>>> * Given current browser heuristics for resource prioritization based on
>>> resource type, all <script> resources will have the same priority.
>>> Within HTTP/1.X, that means you'll get some amount of parallelization
>>> based on the connection per host limit and what origins the script
>>> resources are hosted, and then get FIFO. New additions like lazyload
>>> attributes (and perhaps leveraging the defer attribute) may affect this.
>>> With HTTP/2, there is a very high (effectively infinite) parallelization
>>> limit. With prioritization, there's no contention across priority
>>> levels. But since script resources today generally all have the same
>>> priority, they will all contend and most naive servers are going to
>>> round robin the response bytes, which is the worst thing you could do
>>> with script resources, since current JS VMs do not incrementally process
>>> script resources, but process them as a whole. So round-robining all the
>>> response bytes will just push out start time of JS processing for all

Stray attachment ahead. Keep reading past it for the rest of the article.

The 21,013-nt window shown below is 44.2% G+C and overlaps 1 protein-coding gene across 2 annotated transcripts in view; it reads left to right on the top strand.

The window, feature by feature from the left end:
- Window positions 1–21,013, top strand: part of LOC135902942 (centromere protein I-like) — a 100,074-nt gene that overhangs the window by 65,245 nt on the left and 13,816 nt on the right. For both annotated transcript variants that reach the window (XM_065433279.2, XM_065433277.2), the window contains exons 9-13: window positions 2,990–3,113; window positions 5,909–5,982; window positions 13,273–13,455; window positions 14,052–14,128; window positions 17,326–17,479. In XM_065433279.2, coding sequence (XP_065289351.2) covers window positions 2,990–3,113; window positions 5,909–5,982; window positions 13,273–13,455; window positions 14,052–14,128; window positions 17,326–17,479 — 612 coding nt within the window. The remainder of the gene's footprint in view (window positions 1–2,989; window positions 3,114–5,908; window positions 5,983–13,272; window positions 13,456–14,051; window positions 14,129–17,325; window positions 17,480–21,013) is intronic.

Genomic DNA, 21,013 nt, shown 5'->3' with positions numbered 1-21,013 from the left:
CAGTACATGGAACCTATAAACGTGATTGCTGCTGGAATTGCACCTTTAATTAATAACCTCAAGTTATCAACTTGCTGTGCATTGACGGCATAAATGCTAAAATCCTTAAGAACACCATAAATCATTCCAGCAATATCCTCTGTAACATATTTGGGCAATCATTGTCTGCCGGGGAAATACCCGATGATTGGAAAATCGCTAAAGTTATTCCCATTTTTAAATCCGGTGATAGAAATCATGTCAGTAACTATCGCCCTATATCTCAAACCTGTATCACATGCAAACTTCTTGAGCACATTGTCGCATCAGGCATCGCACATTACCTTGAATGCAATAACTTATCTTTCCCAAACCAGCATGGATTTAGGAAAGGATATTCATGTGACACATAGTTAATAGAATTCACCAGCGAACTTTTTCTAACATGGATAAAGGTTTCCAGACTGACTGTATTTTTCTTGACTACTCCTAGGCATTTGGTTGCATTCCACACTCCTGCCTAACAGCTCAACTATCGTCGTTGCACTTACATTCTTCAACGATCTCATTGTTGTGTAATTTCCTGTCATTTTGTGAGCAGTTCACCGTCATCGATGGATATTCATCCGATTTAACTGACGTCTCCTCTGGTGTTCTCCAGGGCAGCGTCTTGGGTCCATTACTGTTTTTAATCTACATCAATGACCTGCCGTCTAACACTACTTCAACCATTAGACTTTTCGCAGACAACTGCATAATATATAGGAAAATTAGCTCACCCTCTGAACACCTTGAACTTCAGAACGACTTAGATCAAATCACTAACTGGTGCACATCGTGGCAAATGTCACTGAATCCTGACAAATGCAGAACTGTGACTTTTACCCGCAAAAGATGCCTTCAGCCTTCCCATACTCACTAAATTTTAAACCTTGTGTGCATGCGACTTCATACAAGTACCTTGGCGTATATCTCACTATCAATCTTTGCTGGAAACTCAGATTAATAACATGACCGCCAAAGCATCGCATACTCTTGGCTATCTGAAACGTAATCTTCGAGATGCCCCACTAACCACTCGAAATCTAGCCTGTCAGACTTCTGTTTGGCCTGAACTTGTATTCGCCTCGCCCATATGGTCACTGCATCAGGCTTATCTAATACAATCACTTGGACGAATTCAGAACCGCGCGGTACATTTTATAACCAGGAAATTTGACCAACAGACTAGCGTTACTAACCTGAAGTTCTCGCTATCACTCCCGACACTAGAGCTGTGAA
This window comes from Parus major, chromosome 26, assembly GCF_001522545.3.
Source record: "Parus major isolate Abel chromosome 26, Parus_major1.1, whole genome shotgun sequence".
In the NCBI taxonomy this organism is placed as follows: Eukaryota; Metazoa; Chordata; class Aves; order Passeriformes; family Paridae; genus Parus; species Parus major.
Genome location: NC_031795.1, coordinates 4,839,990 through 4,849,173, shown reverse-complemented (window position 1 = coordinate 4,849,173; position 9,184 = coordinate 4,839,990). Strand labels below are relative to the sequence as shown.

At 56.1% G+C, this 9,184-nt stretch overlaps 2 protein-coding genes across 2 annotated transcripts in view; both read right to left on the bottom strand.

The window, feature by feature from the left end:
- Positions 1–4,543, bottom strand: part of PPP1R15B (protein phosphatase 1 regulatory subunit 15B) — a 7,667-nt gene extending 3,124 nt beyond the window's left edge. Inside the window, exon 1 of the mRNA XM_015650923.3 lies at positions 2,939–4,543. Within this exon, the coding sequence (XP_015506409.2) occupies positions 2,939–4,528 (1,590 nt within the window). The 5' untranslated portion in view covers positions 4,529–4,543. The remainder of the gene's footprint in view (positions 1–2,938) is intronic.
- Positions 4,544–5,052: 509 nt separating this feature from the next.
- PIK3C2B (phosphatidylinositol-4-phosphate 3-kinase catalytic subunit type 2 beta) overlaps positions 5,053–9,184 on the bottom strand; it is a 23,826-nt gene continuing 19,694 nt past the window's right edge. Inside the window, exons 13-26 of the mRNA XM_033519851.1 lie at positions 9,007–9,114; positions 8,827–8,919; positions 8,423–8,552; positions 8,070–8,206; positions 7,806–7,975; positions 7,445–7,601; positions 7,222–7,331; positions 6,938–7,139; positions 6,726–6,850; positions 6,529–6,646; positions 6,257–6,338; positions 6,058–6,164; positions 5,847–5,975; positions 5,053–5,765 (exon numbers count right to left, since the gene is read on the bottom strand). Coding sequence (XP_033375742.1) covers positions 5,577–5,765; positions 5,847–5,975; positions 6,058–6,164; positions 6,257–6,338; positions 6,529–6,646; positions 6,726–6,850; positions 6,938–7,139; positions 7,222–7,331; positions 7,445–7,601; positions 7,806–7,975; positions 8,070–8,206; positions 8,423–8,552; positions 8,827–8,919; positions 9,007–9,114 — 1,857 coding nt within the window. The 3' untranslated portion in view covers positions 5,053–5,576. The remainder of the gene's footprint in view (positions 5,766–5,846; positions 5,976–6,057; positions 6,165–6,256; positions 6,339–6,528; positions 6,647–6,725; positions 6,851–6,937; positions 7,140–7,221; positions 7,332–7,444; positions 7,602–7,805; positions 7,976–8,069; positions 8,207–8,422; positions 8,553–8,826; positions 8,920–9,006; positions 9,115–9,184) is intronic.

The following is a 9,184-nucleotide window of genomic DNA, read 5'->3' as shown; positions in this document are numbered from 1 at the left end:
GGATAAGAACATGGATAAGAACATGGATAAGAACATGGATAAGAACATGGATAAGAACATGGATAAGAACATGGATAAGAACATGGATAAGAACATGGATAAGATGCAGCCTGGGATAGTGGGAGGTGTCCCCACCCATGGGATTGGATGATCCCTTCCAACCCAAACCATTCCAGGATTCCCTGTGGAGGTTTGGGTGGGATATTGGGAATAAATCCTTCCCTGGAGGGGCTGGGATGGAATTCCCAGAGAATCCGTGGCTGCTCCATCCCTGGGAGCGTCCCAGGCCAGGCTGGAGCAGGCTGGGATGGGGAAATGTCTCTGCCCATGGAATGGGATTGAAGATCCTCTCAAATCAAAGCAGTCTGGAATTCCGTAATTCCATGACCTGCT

>>> scripts, which is rather terrible.
>> I'm not sure what to do about this exactly.
> Wouldn't that be something that is best handled as part of HTTP? e.g.
> sending a flag with the request indicating whether the resource can be
> progressively decoded or not?
>>> * Obviously, given what I've said above, some level of hinting of
>>> prioritization/dependency amongst scripts/resources within the web
>>> platform would be useful to the networking layer since the networking
>>> layer can much more effectively prioritize resources and thus mitigate
>>> network contention. If finer grained priority/dependency information
>>> isn't provided in the web platform, my browser's networking stack is
>>> likely going to have to, even with HTTP/2, do HTTP/1.X style contention
>>> mitigation by restricting parallelization within a priority level. Which
>>> is a shame since web developers probably think that with HTTP/2, they